Royce created a culture of artistic innovation at the Festival that produced an impressive number of commissions and premieres of some of the most important choral/orchestral works of the last 40 years. This is innovation that is every bit as valuable, as difficult and as challenging as the research and development work of the University. Here are a few examples of these achievements:
  • Krzytof Penderecki, “Credo,” which resulted in a Grammy award for the Festival
  • Arvo Paart, “Litany”
  • Osvaldo Golijov, “Oceana”
Consider also just a few of the artists who made their American debuts at the Festival, and have gone on to world-wide fame:
  • The renowned bass/baritone, Thomas Quastoff;
  • Christine Schaeffer, the great soprano;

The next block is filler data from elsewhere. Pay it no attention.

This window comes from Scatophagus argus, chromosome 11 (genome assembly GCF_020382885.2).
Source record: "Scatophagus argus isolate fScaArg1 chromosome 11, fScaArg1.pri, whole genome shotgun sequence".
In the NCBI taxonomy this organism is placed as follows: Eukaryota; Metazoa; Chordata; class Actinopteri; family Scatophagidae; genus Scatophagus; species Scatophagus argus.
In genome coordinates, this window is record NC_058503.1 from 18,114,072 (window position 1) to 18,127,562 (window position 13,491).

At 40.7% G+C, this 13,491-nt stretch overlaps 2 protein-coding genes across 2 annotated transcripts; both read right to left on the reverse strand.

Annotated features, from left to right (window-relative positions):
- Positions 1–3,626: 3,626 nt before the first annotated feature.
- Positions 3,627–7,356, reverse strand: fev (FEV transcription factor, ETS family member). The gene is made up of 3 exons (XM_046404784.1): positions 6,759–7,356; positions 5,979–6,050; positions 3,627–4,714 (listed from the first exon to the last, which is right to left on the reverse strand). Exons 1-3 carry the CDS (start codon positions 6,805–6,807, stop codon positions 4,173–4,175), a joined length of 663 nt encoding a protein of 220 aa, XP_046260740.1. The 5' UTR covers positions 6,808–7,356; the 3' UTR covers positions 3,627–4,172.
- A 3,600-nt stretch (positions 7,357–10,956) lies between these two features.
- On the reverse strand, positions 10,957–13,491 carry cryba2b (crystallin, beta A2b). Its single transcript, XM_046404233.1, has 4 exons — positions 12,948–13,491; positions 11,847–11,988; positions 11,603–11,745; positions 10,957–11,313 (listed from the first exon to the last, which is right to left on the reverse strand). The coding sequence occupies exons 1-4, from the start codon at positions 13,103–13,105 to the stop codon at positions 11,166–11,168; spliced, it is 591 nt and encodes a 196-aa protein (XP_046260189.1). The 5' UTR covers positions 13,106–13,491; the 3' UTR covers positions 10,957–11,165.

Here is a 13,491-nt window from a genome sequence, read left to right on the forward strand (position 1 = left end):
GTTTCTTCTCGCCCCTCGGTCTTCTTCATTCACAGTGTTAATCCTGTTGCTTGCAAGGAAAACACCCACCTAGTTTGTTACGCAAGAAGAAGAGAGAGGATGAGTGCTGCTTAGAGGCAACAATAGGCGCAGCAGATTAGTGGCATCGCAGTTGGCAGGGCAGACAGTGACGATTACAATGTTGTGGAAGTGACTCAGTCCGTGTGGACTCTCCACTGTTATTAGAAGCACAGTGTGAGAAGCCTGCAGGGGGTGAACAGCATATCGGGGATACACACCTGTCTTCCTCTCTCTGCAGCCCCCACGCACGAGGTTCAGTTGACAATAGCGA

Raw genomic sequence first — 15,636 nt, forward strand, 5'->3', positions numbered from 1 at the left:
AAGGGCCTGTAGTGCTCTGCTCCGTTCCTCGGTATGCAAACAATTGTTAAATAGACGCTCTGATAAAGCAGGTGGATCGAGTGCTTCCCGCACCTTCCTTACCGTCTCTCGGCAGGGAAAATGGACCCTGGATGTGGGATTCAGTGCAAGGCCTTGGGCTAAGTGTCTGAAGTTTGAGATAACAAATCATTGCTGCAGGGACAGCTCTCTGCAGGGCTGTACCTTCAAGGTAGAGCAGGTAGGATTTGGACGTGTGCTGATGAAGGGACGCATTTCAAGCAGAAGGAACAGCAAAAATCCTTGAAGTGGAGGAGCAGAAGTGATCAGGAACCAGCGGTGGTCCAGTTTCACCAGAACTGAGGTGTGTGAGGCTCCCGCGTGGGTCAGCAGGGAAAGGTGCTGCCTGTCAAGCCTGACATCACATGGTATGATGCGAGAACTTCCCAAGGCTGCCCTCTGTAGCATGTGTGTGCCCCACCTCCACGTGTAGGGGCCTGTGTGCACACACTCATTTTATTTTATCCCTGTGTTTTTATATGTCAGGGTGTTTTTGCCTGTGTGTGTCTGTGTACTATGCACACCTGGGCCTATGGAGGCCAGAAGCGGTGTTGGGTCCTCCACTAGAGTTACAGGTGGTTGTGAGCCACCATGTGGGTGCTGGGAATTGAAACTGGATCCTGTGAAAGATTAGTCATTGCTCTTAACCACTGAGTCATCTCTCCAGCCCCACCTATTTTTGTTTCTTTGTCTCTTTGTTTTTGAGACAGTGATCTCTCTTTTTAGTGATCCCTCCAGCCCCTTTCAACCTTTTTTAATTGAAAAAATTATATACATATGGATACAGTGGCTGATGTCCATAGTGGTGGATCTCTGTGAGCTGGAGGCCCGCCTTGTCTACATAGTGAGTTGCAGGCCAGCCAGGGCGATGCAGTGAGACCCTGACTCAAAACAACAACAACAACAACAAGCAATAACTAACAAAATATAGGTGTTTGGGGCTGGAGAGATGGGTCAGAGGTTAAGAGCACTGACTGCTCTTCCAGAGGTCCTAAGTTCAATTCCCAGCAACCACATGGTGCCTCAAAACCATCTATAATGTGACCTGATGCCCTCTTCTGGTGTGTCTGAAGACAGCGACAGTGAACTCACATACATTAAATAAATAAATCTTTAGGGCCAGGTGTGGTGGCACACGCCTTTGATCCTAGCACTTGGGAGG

• And Michael Schade, the fine tenor.
They were not famous singers when the first came to the Festival, but they are today. And then there are the Festival’s explorations of seldom heard repertoire: more than 1000 different pieces over the years This is artistic risk taking that was often nothing short of courageous. The Festival at its innovative best has been a model for the arts in Eugene. And none of this would have been possible without Royce’s ability to marshal the necessary forces, find the essential support, and convince the Eugene audience to trust in the creative judgment of the Festival’s leadership.

Always give the audience a great experience.

Each year Royce assembled a group of exceptional musicians for the Festival. Musicians who are not only fine players; they are great communicators who present the music with honesty and humility. And the concerts were often fabulous artistic experiences. This sent a clear message to all of the arts in Eugene: our stages are the big leagues; our audiences and musicians expect the real thing. And Eugene’s performing groups have responded in kind. The exceptional quality of our Symphony is due in part to the high standards that Royce and Rilling set with the Bach Festival. There are so many other examples:

Arts education